Bearing witness can allow you to eventually come to terms with the most difficult life circumstances. The practice is always available to you regardless of the time, place, situation, or people involved.
There is nothing you cannot bear witness to, from dusting the lint off your sweater to living in a pit for two years.
In bearing witness, you are actively engaged and embodied, even struggling, with whatever is arising. Sometimes spiritual practices can have a neutralizing effect, flattening feelings rather than stimulating them. To hold to the center is not about becoming a spiritual zombie; it is about living the fullness of your own humanity. You are alive, so be fully alive.
The third tenet is Taking Action. It is impossible to predict what the action in any situation will be, or the timetable for when it will arise or what might result from it. The underlying intention is that the action that arises be a caring action, which serves everyone and everything, including yourself, in the whole situation.
Sometimes the action is as simple as continuing on with the practice of the first two tenets of not-knowing and bearing witness; the very practice of the Three Tenets is itself a caring action. You could say that Master Xinghua took action by seeking shelter in an old shrine.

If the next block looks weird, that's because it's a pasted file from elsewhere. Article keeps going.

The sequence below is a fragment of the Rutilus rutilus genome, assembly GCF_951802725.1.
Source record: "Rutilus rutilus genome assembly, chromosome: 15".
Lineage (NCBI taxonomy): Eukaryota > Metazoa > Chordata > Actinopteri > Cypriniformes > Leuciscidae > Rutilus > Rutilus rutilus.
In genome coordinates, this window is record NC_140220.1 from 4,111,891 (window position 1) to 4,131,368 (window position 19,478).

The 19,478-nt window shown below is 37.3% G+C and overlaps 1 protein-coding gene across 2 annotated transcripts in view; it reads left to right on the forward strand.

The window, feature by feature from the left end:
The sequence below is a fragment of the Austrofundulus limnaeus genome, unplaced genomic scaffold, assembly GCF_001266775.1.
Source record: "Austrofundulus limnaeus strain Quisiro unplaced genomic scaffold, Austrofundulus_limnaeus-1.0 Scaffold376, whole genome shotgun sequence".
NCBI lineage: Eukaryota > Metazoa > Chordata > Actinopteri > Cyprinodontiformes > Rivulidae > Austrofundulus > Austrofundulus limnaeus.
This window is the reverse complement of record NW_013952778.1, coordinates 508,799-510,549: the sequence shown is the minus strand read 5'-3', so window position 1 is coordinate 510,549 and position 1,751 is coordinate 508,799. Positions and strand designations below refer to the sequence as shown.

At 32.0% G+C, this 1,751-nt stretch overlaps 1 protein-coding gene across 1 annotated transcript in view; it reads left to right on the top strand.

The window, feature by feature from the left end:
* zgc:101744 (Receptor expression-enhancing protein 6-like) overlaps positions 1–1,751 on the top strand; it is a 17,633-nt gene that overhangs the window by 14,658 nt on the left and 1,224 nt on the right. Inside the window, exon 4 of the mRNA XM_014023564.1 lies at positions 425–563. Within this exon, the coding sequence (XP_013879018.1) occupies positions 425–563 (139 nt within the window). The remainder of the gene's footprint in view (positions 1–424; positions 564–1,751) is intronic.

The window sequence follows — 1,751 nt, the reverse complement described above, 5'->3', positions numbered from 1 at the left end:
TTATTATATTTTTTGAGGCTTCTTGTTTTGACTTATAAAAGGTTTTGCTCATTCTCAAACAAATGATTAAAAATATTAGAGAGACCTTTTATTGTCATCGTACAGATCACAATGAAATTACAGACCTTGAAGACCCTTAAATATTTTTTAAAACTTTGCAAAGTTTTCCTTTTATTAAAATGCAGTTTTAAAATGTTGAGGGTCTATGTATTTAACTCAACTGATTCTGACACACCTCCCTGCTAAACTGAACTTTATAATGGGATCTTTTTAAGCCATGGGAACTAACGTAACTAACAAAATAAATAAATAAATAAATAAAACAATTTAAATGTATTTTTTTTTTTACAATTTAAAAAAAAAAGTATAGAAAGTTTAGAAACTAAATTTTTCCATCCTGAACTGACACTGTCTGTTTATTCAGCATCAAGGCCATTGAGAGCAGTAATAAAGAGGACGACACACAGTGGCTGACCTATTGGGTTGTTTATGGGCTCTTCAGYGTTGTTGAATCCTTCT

Or that the public sharing of the story of two years in the pit was an action taken after decades spent bearing witness. And though the action that arises from the engagement of not-knowing and bearing witness is spontaneous and often surprising, it always fits the situation perfectly. One student told me that when her landlord delivered a notice of a rent increase, she was overcome by despair as memories were triggered of her being left alone on the street with her clothes as a child. During the days following the rent increase, she bore witness to her painful feelings of abandonment. After a few days, she decided to go to one of her favorite places for lunch. When she entered the eatery, she saw a dirty, disheveled man incoherently mumbling and turning his pockets inside out for money. To her, this man embodied all the despair she had been bearing witness to over the past few days. Without hesitation and unnoticed by the man, she told the cashier to give him what he wanted and that she would pay for it. In that moment of spontaneous action, she returned to herself and a sense of her center for the first time since receiving the rent increase notice.